Dateline   |  July 26, 2013

'Secrets in the Desert,' Part 4

The famous case of the murder on lovers’ lane was finally closed. Bill Macumber was given two consecutive life sentences.  But while most men would have given up, Bill sees an opportunity to turn his life and the case around.

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This content comes from Closed Captioning that was broadcast along with this program.

>>> the famous case of the murder on lover's lane was finally closed. justice diane or so it certainly seemed. it was 1976 , carole took the kids to live in colorado where she found work as a sheriff's deputy. to help erase bill from their live, they all started using carole's maiden name .

>> she did her best to take care of us.

>> were you all pretty close.

>> yes, very close.

>> ron who was 9 back then lived in the shadow of his father's crime.

>> i was ashamed. i didn't want anyone to know who my father was. new kid out of state, didn't know anybody. we even told people that he didn't live with us or that he was dead.

>> but as the years went by, hard questions about his father still cluttered his mind.

>> there were a few times that i thought about writing my father and never got the guts to do it.

>> what would you have written to him? what would you have said.

>> well, i don't know. i probably think one of the first questions, why did you do this to us?

>> and bill macumber wasn't going anywhere.

>> i think i pretty much gave up.

>> did you get to see your boys?

>> i saw them one time.

>> he sent dozens of letters to his sons, he said --

>> the kids never got them. they never heard from me as far as they knew.

>> and so bill slowly resigned himself to a life behind bars and the days piled up and turned into years. but during those year, a funny thing happened bill became a model inmate. so much so that other prisoners looked up to him. they gave him a nickname. pops. and bill began to see in the midst of his trouble opportunity like forming a chapter of the jc, the junior chamber of commerce in prison. jc's in the prison.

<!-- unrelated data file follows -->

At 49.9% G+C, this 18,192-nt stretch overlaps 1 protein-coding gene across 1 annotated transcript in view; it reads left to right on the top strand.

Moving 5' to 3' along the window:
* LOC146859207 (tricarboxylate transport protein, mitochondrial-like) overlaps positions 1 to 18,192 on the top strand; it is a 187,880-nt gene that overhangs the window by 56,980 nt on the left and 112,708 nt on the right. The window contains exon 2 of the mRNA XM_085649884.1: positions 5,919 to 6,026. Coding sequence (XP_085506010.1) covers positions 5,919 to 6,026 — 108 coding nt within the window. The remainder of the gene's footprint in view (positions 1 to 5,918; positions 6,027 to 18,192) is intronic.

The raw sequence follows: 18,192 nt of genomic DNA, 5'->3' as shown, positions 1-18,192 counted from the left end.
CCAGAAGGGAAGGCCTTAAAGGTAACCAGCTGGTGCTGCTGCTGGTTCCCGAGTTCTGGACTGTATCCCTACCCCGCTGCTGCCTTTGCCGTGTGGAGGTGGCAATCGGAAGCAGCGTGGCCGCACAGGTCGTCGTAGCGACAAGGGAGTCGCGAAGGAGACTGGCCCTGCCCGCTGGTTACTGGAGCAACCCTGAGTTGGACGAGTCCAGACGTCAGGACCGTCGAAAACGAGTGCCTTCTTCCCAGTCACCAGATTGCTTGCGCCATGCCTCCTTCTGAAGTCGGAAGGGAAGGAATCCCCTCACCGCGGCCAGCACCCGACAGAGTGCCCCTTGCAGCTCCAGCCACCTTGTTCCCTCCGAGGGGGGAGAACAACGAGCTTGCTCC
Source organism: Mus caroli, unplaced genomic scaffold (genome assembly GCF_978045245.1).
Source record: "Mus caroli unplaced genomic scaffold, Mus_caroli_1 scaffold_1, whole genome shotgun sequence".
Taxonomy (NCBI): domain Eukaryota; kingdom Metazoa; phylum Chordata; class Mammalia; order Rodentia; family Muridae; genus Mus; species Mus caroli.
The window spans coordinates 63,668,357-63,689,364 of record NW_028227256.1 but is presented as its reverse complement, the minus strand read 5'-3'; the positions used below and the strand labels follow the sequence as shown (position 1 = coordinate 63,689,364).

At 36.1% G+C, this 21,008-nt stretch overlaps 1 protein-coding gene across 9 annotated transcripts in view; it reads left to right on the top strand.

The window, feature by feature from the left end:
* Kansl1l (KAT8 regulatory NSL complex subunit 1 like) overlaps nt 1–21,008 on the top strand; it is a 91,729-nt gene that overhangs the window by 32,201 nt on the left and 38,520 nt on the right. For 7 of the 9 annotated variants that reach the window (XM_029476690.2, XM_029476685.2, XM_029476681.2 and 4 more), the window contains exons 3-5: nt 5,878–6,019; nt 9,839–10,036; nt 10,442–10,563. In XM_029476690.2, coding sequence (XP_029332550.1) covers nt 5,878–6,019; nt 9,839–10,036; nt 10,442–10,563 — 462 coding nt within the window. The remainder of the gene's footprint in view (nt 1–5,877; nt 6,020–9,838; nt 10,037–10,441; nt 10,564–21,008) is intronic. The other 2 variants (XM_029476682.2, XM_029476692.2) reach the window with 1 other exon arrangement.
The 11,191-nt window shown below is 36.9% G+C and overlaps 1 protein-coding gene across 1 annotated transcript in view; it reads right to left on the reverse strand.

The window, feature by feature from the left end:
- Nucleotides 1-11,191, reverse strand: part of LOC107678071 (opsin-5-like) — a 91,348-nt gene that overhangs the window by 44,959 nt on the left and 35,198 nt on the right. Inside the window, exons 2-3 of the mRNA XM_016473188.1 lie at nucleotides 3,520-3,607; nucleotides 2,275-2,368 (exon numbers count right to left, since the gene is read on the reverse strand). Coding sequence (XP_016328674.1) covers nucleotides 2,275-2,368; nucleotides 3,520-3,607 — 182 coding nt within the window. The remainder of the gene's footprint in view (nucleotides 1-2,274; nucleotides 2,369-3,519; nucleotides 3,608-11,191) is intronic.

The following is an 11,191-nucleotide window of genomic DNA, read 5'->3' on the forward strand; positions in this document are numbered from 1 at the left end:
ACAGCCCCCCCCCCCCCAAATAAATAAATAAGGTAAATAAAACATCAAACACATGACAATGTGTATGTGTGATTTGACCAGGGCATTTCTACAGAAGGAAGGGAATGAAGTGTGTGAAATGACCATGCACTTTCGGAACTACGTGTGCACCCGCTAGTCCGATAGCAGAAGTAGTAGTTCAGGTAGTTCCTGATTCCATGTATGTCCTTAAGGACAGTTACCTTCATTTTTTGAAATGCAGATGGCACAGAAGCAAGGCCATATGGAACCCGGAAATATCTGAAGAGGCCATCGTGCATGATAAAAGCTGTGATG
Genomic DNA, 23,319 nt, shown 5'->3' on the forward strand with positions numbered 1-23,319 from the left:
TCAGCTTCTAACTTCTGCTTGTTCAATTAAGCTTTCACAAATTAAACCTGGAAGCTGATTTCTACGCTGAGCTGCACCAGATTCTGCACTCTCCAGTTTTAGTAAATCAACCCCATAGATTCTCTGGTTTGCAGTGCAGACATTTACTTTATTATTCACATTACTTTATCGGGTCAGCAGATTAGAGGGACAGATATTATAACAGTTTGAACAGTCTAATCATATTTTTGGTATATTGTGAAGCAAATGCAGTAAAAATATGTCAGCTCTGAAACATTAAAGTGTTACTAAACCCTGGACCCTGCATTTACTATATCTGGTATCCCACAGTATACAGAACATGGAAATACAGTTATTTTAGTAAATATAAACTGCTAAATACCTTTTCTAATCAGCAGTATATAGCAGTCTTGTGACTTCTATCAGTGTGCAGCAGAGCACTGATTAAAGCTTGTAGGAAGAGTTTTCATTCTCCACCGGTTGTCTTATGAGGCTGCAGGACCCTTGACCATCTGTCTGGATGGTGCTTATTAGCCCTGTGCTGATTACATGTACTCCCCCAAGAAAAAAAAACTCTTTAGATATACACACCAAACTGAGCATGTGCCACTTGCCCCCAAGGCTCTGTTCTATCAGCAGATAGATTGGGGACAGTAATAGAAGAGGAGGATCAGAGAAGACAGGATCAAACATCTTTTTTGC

>> yeah.

>> who would have thought?

>> yeah.

>> young men's business group for heaven's sake.

>> that's right. by the end of the year we had 65 members out of a population of 155.

>> soon bill was organizing and leading the other prisoners through the jcs's set up prison classes for the inmate, taught them english, history, business skills and opened a snack bar and profits went to charities like the make-a-wish foundation and the special olympics .

>> we ended up that year the most awarded chapter in the state. oh, civilian and prison.

>> the former champion --

>> but bill didn't stop at just that. next he transformed the annual prison rodeo. once small and little known, into a renowned event that traveled the state and raised in its first year alone more than $70,000 for charity.

>> i went to every rodeo in the state of arizona .

>> by the way you heard him correctly, he was given permission time and again to leave the prison. sometimes for days. sometimes without an escort.

>> i heard that you traveled outside of prison 190 times.

>> 232 times. the most traveled inmate in the history of the prison system here.

>> why didn't you run?

>> never even entered my mind.

>> and he wrote endlessly 24 novel, a book of poetry, eventually the news of his achievements trickled down to ron .

>> my grandmother sent an article when he was doing. jaycees.

>> was this the man his mother told him was nothing evil.

>> i started getting interested in my father's case. i wanted to know more, who he had killed. why? i kept looking into it and reading articles. there were things that were starting to bother me a little bit. one of my thoughts is, how stupid are you to hold on to a weapon for 12 years if you've killed somebody. so it started brewing and brewing and brewing.

>> and though he wasn't the only person whose interest was piqued by the stories about bill macumber. when larry hammond , one of arizona's best-known defense attorneys stopped by the prison one day, the warden insisted he meet bill .

>> and he said, i think one of the people you need to talk to is pops. he was clearly a leader in that prison. he was the percentage who young inmates who wanted to do right relied on.

>> and so many months later when hammond discovered some very disturbing things about the case, he decided to investigate. and word got to ron now in his 30s and a husband and father himself and his own interest already brewing started to really percolate.

>> if it's an open and shut case like it was why is this guy a big name in arizona looking at this case? i just finally said, enough. i called larry hammond late june of 2002 . he says, as long as there's no easy way to tell you this, we believe your father is innocent and we believe your mother framed him.